My compliments on stating your position clearly. Agreement with it, of
course, is another matter entirely. :-)
I started to craft a detailed reply, but find myself distracted by personal
concerns. I am scheduled for surgery early tomorrow morning. I know that
others on this list can carry on from here. Some things that deserve
1. If the Bible is not uniform in its literary genre, and it surely is not,
then why speak in terms of a "one method fits all" hermeneutical strategy?
[You know the line: "If narrative A in the OT is best understood as an
example of traditional 'storied theology,' then why not treat all narratives
in the NT in exactly the same way?"] Are we not warranted in treating each
portion of the text on its own literary and historical terms? Would it even
be responsible for us to do anything less?
2. (On Glenn's verboten topic) What does it mean to refer to the Bible as
the "word of God"? Is it not the case that Christians are often inclined to
move without sufficient reflection from thinking of the Bible as "divinely
inspired" to treating it as if it were "divinely written" (in modern Western
literary style, of course, and with complete access to the divine knowledge
base)? And is it not the case that treating the Bible as if it were
"divinely written" is likely to produce biblicism bordering on bibliolatry?
3. Why not consider the possibility that Christians could benefit from a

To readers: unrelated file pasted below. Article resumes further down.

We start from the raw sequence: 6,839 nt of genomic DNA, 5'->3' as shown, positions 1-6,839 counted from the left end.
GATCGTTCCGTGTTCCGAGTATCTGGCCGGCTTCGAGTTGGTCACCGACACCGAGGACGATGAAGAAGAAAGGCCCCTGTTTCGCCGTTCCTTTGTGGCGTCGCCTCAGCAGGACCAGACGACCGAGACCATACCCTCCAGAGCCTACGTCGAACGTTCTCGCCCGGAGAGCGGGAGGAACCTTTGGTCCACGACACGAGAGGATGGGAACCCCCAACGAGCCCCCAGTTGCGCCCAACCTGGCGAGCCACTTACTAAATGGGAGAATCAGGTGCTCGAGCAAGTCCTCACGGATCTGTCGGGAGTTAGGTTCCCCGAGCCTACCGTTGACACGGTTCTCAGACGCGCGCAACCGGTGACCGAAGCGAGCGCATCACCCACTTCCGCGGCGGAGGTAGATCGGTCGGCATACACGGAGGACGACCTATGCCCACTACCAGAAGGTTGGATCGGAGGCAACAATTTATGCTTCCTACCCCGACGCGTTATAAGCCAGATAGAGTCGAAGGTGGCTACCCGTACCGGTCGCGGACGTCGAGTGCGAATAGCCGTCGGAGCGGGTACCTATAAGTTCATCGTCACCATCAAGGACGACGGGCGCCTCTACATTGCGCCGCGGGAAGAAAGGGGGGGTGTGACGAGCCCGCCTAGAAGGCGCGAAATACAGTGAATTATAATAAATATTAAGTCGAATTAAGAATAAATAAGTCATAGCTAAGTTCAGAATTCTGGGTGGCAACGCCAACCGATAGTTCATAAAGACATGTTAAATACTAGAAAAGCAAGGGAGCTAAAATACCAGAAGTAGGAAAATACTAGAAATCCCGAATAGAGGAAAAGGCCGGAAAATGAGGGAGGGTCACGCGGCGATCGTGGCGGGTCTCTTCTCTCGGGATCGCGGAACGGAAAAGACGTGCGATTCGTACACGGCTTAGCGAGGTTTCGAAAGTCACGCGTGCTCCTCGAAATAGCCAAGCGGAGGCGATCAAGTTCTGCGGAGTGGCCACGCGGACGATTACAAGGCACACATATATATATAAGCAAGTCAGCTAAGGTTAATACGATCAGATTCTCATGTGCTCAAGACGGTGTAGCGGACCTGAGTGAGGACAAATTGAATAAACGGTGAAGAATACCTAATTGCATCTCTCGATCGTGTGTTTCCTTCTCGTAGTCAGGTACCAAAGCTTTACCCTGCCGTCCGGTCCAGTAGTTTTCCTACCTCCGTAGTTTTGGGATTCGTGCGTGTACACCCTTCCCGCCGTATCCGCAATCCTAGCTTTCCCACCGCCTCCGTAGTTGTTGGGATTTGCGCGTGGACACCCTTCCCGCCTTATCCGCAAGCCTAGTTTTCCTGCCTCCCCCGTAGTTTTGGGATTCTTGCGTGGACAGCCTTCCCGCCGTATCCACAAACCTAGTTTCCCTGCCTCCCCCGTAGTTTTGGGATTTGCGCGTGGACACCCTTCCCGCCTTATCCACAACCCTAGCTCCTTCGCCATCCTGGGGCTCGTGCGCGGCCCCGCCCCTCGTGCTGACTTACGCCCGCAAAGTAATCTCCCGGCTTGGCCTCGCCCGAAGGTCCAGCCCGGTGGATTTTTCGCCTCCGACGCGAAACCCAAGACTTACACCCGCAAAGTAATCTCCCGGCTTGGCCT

respectful reading of the religious texts of other faiths? Do we really
think that all other faith communities have been totally denied an authentic
experience of God's presence? Has God abandoned everyone but us Christians?
4. We have every right to compare the relative merits of various sacred
texts, and every right to choose the Bible as our own source of inspiration
and guidance, but do we have any right to presume that all other revered
texts are worthless and totally without inspiration by the Spirit of God?
And when I suggest a "respect" for other texts I am NOT at all suggesting an
uncritical acceptance of what they say. If I have called for a critical
reading (use all of your resources for sound interpretation, evaluation and
application) of the biblical text, I would expect at least that much
application of critical skills when reading other texts.
I hope to be able to get back in the conversation in about a week.
Howard Van Till
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